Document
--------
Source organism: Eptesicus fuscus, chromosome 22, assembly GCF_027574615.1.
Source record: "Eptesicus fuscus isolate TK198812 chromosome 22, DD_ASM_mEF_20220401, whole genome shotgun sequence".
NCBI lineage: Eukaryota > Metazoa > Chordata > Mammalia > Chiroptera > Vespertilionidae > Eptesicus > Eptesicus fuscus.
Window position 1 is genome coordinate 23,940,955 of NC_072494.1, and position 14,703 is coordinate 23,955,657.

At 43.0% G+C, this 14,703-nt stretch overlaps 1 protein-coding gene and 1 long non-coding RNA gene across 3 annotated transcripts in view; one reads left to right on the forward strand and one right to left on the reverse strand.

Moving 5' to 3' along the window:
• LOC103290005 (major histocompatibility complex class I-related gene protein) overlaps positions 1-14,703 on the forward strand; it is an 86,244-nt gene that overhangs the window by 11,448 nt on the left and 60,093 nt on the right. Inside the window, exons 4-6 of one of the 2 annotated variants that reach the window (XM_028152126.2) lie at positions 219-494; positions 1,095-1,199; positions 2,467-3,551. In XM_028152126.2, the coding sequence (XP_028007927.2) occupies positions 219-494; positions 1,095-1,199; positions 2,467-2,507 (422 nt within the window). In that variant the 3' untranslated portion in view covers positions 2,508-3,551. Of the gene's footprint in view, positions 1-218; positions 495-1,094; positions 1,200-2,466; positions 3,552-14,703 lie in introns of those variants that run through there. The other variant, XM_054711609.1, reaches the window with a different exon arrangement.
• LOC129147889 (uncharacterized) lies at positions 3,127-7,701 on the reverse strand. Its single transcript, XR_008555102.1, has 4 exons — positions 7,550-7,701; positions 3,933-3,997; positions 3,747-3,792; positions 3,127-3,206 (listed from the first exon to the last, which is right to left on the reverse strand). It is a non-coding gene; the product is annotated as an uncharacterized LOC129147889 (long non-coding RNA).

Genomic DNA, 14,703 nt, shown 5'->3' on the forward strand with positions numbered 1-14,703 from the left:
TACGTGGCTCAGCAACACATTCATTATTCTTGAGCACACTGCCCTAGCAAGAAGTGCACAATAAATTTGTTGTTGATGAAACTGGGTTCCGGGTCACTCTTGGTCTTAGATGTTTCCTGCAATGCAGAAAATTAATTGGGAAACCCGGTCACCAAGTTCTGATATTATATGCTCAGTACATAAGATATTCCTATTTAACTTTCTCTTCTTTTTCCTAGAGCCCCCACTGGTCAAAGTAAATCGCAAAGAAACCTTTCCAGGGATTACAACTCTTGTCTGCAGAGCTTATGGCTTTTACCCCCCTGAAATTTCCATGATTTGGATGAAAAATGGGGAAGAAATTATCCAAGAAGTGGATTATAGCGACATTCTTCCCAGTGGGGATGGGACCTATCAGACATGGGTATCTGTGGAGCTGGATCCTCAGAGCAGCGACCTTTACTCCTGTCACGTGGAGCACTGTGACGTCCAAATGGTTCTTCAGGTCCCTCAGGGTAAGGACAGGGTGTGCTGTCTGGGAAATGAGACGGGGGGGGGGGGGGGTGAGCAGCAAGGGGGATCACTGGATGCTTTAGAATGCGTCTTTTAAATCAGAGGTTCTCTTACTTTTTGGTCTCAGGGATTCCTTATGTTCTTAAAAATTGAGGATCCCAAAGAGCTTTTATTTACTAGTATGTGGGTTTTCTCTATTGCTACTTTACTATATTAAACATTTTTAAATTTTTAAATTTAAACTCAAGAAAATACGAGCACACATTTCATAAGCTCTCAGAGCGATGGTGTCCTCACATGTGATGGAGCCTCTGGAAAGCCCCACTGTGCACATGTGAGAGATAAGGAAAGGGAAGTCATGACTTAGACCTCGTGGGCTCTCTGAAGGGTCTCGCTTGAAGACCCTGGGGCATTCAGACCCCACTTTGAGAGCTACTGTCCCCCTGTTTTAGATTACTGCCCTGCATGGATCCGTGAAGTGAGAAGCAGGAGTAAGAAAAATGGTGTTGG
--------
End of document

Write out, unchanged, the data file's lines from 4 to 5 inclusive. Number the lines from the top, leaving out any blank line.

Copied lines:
Window position 1 is genome coordinate 23,940,955 of NC_072494.1, and position 14,703 is coordinate 23,955,657.

At 43.0% G+C, this 14,703-nt stretch overlaps 1 protein-coding gene and 1 long non-coding RNA gene across 3 annotated transcripts in view; one reads left to right on the forward strand and one right to left on the reverse strand.